$33 Intex Cloud Fx Firefox OS Smartphone Coming to India

Mozilla promised $25 smartphones running Firefox OS based on a Spreadtrum Cortex A5 application processor earlier this year, mostly for emerging markets. Thanks to Intex Cloud Fx smartphone selling for 1,999 Rs ($33) in India, we’re almost there.

Intex_Firefox_OS_SmartphoneIntex Cloud Fx specifications:

  • SoC – Spreadtrum SC6821 @ 1.0 GHz
  • System Memory – 128MB RAM
  • Storage – 256MB, expandable up to 4GB via external memory.
  • Display – 3.5” HVGA (480 x 320) touchscreen display
  • Cellular Network – GSM:900/1800MHz. GPRS/EDGE. Dual SIM support.
  • Connectivity – WiFi, Bluetooth, and FM radio
  • Audio – Loudspeaker, 3.5mm headphone jack.
  • Camera – 2MP rear camera
  • USB – Yes (micro SD port?)
  • Battery – 1250mAh lithium-ion battery (4 hours of talk time, 200 hours standby)
  • Dimensions – 115.9 x 62 x 11.8mm
  • Weight – 104 grams

The phone is said to come pre-loaded with Facebook and Twitter apps, some games, Whatsapp is supported via third party app/service, and it can handle English,Hindi,and Tamil languages. The phone comes  with earphones, the battery, a travel charger, a data cable, a user’s manual, and a warranty card. The memory and storage will certainly limit what you can do, but this smartphone is priced like a feature phone, so certainly looks value for money.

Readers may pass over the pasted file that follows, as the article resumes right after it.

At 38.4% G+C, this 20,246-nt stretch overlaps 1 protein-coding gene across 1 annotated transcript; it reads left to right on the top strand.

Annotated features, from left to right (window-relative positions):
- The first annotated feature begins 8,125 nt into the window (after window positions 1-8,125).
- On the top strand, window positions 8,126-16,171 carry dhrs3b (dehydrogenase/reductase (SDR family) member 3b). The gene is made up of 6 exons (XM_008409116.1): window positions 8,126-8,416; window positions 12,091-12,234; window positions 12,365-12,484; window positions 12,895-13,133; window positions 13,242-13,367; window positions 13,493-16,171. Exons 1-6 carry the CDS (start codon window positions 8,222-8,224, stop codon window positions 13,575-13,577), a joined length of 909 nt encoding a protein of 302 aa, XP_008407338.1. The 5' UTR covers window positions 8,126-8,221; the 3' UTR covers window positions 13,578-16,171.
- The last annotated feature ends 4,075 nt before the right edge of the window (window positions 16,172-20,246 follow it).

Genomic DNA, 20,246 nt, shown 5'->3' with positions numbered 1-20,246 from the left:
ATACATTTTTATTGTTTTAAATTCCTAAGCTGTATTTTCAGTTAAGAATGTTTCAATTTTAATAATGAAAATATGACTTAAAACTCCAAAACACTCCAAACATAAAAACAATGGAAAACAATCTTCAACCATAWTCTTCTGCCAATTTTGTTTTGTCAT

If you are based in India, you can get it from Snapdeal.com for 1,999 Rs with free delivery. I usually mention the device should eventually show up on Aliexpress, but this smartphone appears to be manufactured in India by Intex. The company plans to sell 500,000 unit this year alone.

Via Liliputing and The Indian Express.

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4 Replies to “$33 Intex Cloud Fx Firefox OS Smartphone Coming to India”

  1. We only have one planet. Instead of making new low-end phones, why can’t we repair/reflash/reuse all the obsolete (but working) phones that have been put into the trash over the last 5 years ? Those might be too weak for Android today but would already have similar (if not better) specifications !
    It’s a shame it’s so hard to get proper kernel source-code (board files, device-tree, drivers) from many manufacturers (especially small chinese ones using MTK chipsets) so that we could give a second-life to obsolete smartphones…

  2. Indeed this is so very true. Old PC are still usable and I have several that I’m still using but for old smartphone it’s much harder because of their ARM SOCs.
    With 64bit ARM though we might be getting something closer to X86 compatibility when you just install a new OS and it works without the need to have the specific source code and all that.

  3. We must also understand the manufactures and their profit. If we reuse old phones we would not buy new ones. Right? 🙂

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